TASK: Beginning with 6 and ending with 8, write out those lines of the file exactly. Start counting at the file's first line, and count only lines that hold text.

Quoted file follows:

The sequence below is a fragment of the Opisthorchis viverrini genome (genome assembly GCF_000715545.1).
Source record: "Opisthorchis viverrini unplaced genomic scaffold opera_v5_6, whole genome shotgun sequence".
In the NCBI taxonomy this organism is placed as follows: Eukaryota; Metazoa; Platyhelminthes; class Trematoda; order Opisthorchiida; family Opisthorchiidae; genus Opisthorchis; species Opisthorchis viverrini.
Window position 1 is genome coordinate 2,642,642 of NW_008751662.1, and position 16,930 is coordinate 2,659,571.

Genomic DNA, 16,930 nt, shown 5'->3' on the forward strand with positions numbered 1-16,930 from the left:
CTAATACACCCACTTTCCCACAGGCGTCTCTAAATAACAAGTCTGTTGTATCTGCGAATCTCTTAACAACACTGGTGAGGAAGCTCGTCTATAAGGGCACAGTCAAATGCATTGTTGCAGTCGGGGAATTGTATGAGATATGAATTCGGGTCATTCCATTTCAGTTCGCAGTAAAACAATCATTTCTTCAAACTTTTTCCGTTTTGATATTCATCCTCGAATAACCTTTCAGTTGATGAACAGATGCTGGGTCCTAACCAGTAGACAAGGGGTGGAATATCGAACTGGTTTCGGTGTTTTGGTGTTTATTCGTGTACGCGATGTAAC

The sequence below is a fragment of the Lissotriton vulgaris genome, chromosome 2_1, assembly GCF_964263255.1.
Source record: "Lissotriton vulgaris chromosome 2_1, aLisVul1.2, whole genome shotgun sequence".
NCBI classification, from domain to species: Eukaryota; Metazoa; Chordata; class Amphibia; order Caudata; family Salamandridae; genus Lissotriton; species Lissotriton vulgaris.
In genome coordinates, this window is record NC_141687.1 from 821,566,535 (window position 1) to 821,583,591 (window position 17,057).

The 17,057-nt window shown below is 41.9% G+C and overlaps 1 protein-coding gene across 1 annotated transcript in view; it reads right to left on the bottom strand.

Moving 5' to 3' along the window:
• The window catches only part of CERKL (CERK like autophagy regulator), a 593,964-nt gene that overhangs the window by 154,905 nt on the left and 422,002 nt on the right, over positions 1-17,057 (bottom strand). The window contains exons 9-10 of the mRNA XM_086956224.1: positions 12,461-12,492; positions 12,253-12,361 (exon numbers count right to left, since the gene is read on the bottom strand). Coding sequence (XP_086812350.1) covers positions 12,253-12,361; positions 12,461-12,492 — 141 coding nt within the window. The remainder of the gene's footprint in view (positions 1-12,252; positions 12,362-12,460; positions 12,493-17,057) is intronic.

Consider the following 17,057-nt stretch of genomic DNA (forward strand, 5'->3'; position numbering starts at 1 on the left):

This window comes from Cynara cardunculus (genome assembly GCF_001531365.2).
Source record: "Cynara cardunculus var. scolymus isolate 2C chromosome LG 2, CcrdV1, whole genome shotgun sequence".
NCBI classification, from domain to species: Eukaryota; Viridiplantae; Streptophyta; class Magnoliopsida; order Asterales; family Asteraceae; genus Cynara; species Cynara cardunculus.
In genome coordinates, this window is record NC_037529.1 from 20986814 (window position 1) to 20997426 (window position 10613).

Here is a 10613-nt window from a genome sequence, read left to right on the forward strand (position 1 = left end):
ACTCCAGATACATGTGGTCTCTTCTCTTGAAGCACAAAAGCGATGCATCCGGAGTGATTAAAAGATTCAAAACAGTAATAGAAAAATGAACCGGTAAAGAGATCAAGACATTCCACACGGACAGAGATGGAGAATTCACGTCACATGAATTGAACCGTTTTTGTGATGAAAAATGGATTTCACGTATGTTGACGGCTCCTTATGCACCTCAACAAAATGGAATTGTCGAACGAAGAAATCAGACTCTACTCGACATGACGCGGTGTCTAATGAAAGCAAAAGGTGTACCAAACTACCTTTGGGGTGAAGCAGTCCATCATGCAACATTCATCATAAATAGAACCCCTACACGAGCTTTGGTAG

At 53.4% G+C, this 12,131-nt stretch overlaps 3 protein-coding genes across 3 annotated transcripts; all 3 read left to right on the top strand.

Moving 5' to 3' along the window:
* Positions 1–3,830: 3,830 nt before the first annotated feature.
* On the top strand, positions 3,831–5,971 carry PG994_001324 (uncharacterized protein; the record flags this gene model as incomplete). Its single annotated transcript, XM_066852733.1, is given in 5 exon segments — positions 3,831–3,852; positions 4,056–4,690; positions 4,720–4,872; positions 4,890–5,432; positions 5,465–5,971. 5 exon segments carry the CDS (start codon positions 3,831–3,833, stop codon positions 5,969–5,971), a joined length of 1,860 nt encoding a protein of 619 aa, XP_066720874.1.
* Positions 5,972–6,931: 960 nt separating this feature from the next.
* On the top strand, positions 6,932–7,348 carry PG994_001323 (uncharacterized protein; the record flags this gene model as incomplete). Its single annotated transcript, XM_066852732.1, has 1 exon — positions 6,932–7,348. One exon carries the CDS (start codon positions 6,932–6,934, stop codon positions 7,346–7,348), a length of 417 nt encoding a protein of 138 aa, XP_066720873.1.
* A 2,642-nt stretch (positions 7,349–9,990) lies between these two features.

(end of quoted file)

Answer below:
CTAATACACCCACTTTCCCACAGGCGTCTCTAAATAACAAGTCTGTTGTATCTGCGAATCTCTTAACAACACTGGTGAGGAAGCTCGTCTATAAGGGCACAGTCAAATGCATTGTTGCAGTCGGGGAATTGTATGAGATATGAATTCGGGTCATTCCATTTCAGTTCGCAGTAAAACAATCATTTCTTCAAACTTTTTCCGTTTTGATATTCATCCTCGAATAACCTTTCAGTTGATGAACAGATGCTGGGTCCTAACCAGTAGACAAGGGGTGGAATATCGAACTGGTTTCGGTGTTTTGGTGTTTATTCGTGTACGCGATGTAAC

The sequence below is a fragment of the Lissotriton vulgaris genome, chromosome 2_1, assembly GCF_964263255.1.
Source record: "Lissotriton vulgaris chromosome 2_1, aLisVul1.2, whole genome shotgun sequence".